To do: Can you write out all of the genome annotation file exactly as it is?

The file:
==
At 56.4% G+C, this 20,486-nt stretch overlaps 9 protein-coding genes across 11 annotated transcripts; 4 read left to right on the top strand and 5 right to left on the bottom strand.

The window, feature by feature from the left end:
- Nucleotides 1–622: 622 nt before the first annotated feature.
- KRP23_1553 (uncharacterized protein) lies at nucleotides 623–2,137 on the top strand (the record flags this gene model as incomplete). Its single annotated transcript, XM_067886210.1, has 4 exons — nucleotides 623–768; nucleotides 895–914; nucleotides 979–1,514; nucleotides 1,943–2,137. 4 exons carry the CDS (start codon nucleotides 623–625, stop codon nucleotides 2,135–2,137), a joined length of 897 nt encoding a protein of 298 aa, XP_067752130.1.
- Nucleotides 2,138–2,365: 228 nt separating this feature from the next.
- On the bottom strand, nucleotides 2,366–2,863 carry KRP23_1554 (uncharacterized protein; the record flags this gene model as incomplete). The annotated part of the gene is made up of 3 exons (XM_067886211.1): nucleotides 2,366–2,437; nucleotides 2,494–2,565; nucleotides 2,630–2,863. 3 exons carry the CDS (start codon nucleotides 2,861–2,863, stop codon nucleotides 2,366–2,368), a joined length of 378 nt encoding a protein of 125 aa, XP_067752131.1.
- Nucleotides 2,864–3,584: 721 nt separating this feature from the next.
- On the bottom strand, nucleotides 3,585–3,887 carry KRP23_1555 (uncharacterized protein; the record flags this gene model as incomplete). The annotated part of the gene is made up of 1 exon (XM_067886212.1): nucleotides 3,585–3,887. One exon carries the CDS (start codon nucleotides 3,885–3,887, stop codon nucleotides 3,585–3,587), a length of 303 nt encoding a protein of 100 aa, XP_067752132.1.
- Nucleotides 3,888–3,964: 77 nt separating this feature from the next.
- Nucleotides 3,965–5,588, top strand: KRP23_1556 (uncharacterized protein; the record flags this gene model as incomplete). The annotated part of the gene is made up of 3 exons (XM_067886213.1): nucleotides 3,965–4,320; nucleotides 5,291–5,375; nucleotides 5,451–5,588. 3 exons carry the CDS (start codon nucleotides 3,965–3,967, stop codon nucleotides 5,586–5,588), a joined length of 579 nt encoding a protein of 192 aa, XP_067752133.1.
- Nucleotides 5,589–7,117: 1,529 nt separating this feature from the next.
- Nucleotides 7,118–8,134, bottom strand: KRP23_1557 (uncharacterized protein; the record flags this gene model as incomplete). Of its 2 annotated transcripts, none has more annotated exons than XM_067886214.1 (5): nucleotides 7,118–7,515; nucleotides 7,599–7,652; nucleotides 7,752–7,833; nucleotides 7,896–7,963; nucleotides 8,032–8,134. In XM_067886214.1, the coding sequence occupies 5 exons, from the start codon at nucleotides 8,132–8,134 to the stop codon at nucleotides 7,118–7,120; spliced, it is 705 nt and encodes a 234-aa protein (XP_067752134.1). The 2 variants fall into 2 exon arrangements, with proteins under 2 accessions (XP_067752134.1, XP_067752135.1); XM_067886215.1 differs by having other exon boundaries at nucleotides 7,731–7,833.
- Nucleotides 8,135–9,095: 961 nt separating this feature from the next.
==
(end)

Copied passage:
At 56.4% G+C, this 20,486-nt stretch overlaps 9 protein-coding genes across 11 annotated transcripts; 4 read left to right on the top strand and 5 right to left on the bottom strand.

The window, feature by feature from the left end:
- Nucleotides 1–622: 622 nt before the first annotated feature.
- KRP23_1553 (uncharacterized protein) lies at nucleotides 623–2,137 on the top strand (the record flags this gene model as incomplete). Its single annotated transcript, XM_067886210.1, has 4 exons — nucleotides 623–768; nucleotides 895–914; nucleotides 979–1,514; nucleotides 1,943–2,137. 4 exons carry the CDS (start codon nucleotides 623–625, stop codon nucleotides 2,135–2,137), a joined length of 897 nt encoding a protein of 298 aa, XP_067752130.1.
- Nucleotides 2,138–2,365: 228 nt separating this feature from the next.
- On the bottom strand, nucleotides 2,366–2,863 carry KRP23_1554 (uncharacterized protein; the record flags this gene model as incomplete). The annotated part of the gene is made up of 3 exons (XM_067886211.1): nucleotides 2,366–2,437; nucleotides 2,494–2,565; nucleotides 2,630–2,863. 3 exons carry the CDS (start codon nucleotides 2,861–2,863, stop codon nucleotides 2,366–2,368), a joined length of 378 nt encoding a protein of 125 aa, XP_067752131.1.
- Nucleotides 2,864–3,584: 721 nt separating this feature from the next.
- On the bottom strand, nucleotides 3,585–3,887 carry KRP23_1555 (uncharacterized protein; the record flags this gene model as incomplete). The annotated part of the gene is made up of 1 exon (XM_067886212.1): nucleotides 3,585–3,887. One exon carries the CDS (start codon nucleotides 3,885–3,887, stop codon nucleotides 3,585–3,587), a length of 303 nt encoding a protein of 100 aa, XP_067752132.1.
- Nucleotides 3,888–3,964: 77 nt separating this feature from the next.
- Nucleotides 3,965–5,588, top strand: KRP23_1556 (uncharacterized protein; the record flags this gene model as incomplete). The annotated part of the gene is made up of 3 exons (XM_067886213.1): nucleotides 3,965–4,320; nucleotides 5,291–5,375; nucleotides 5,451–5,588. 3 exons carry the CDS (start codon nucleotides 3,965–3,967, stop codon nucleotides 5,586–5,588), a joined length of 579 nt encoding a protein of 192 aa, XP_067752133.1.
- Nucleotides 5,589–7,117: 1,529 nt separating this feature from the next.
- Nucleotides 7,118–8,134, bottom strand: KRP23_1557 (uncharacterized protein; the record flags this gene model as incomplete). Of its 2 annotated transcripts, none has more annotated exons than XM_067886214.1 (5): nucleotides 7,118–7,515; nucleotides 7,599–7,652; nucleotides 7,752–7,833; nucleotides 7,896–7,963; nucleotides 8,032–8,134. In XM_067886214.1, the coding sequence occupies 5 exons, from the start codon at nucleotides 8,132–8,134 to the stop codon at nucleotides 7,118–7,120; spliced, it is 705 nt and encodes a 234-aa protein (XP_067752134.1). The 2 variants fall into 2 exon arrangements, with proteins under 2 accessions (XP_067752134.1, XP_067752135.1); XM_067886215.1 differs by having other exon boundaries at nucleotides 7,731–7,833.
- Nucleotides 8,135–9,095: 961 nt separating this feature from the next.